Insurers Owe Coverage for Settlement Despite Bump-Up Provision

Applying Delaware law, the Superior Court of the State of Delaware has held that a bump up provision did not bar coverage of a settlement that resolved claims asserting breaches of fiduciary duty. Viacom Inc. v. U.S. Specialty Ins., 2023 WL 5224690 (Del. Super. Ct. Aug. 10, 2023).

On December 4, 2019, the insured media company merged with another media company. Stockholders brought several lawsuits challenging the merger and asserted claims for breach of fiduciary duty against the insured’s directors, officers, and controlling stockholders for their roles in negotiating and recommending the merger. Specifically, the plaintiffs in the underlying litigation alleged that one director exerted control over other directors, stockholders, and officers, causing them to approve the merger on terms detrimental to the insured company. Those terms facilitated that director’s preferred candidate to be CEO of the newly formed company, which allegedly led to a valuation of the company that was $1 billion less than previously assessed. The litigants reached a $122.5 million proposed settlement.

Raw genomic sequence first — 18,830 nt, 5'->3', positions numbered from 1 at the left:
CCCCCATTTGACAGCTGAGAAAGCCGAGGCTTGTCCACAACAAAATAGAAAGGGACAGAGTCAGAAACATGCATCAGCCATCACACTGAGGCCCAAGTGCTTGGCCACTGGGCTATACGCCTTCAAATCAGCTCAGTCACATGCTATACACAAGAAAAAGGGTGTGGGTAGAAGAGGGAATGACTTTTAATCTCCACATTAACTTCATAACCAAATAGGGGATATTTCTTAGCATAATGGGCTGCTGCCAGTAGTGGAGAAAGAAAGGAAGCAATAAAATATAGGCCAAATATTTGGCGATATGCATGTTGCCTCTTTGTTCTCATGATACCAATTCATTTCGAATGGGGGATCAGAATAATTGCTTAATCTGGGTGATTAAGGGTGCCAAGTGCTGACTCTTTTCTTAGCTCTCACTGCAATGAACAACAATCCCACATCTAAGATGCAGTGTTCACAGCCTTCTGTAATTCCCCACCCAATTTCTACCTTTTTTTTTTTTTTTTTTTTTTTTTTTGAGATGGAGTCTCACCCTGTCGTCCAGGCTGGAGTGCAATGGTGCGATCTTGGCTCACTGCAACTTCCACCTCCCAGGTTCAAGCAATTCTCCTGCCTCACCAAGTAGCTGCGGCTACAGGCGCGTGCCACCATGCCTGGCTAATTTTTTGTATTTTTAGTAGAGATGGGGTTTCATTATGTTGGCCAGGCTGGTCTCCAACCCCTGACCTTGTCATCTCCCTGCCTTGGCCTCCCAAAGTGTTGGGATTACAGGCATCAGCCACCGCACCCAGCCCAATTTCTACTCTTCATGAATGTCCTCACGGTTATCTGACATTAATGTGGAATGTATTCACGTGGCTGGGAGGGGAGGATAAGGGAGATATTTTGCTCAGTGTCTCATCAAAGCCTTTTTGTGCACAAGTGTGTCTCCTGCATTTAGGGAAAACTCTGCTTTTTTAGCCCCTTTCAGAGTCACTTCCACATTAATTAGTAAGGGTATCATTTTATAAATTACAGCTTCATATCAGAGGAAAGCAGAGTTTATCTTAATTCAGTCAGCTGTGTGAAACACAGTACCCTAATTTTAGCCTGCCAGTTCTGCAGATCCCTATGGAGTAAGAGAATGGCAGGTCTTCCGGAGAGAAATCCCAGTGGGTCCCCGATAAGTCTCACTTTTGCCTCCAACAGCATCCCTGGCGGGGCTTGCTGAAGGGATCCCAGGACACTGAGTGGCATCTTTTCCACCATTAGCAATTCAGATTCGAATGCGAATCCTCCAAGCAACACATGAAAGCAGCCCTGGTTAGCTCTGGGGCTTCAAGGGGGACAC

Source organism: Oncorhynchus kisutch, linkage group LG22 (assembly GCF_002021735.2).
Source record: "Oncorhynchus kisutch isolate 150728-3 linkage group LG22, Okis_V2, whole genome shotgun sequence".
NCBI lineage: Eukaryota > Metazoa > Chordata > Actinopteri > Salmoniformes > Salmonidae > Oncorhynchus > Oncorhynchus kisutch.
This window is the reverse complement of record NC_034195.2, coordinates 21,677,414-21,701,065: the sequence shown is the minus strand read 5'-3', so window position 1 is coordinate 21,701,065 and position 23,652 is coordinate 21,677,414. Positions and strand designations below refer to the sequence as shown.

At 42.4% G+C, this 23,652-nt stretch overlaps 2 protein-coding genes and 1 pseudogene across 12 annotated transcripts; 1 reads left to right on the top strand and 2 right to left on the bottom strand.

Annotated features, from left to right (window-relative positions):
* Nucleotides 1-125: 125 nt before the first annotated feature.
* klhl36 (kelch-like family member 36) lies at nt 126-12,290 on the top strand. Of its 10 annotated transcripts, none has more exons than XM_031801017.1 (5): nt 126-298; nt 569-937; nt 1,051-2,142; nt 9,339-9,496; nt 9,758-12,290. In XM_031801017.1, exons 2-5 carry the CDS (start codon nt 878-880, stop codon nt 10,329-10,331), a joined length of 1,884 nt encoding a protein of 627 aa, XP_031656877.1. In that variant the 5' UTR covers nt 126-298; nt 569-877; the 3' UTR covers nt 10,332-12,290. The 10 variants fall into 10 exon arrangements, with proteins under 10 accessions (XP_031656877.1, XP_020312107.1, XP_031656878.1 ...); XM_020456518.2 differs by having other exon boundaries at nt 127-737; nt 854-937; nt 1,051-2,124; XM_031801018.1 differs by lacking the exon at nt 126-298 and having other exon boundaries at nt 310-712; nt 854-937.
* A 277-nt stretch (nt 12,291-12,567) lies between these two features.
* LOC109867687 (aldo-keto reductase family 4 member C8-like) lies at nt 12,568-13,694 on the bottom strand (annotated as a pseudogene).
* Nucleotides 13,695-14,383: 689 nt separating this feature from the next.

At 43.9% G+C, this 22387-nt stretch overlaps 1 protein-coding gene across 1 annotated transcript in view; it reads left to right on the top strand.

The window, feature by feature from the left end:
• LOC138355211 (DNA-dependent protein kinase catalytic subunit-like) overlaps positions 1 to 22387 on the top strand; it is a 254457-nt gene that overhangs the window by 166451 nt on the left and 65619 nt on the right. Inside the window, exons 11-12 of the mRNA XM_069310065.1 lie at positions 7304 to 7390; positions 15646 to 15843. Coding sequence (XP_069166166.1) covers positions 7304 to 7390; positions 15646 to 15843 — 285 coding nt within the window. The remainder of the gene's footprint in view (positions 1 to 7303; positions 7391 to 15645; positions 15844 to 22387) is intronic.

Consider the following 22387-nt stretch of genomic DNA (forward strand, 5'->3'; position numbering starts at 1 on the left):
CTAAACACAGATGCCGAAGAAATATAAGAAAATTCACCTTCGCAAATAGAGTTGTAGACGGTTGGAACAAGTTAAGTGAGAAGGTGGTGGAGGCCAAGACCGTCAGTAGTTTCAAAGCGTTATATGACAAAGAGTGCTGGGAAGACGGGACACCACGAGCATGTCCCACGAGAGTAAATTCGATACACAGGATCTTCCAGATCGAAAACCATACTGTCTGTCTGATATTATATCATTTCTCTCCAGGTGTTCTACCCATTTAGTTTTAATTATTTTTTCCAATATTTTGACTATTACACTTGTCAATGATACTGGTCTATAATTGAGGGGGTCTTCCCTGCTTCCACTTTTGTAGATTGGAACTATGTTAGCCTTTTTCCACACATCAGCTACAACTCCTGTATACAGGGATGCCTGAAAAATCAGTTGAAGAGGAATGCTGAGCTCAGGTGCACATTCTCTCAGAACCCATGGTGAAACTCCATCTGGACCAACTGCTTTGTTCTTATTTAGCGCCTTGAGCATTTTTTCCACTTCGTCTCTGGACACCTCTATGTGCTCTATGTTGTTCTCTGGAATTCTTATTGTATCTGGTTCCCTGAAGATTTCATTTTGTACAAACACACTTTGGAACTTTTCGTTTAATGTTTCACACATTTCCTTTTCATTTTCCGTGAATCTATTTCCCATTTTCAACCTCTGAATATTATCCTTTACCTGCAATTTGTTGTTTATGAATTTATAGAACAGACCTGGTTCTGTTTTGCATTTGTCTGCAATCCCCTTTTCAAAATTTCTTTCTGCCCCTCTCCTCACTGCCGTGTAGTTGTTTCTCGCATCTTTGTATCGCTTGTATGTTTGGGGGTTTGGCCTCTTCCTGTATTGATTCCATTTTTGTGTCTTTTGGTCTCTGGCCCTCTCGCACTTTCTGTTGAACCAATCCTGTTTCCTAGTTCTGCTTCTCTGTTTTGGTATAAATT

The insured company and director sought coverage under the media company’s D&O insurance policy.  Some of the insurers in the $200 million tower denied coverage based on the bump-up provision included in the definition of Loss. The provision limited coverage for “any amount representing the amount by which the price of or consideration paid or proposed to be paid for the acquisition or completion of the acquisition of all or substantially all of the ownership interest in, or assets of, an entity, including a Company, was inadequate or effectively increased.” 

The court granted the insureds’ motions for partial summary judgment on the bump-up provision, finding that the provision was ambiguous and resolving that ambiguity in favor of the insureds. Exploring the possible distinction between “acquisition,” as used in the provision, and “merger,” as used elsewhere in the policy, the court determined that the bump-up provision could be reasonably construed to apply to mergers or not to apply to mergers. Given two reasonable interpretations, the Court resolved the ambiguity in the insureds’ favor. 

Wiley Executive Summary

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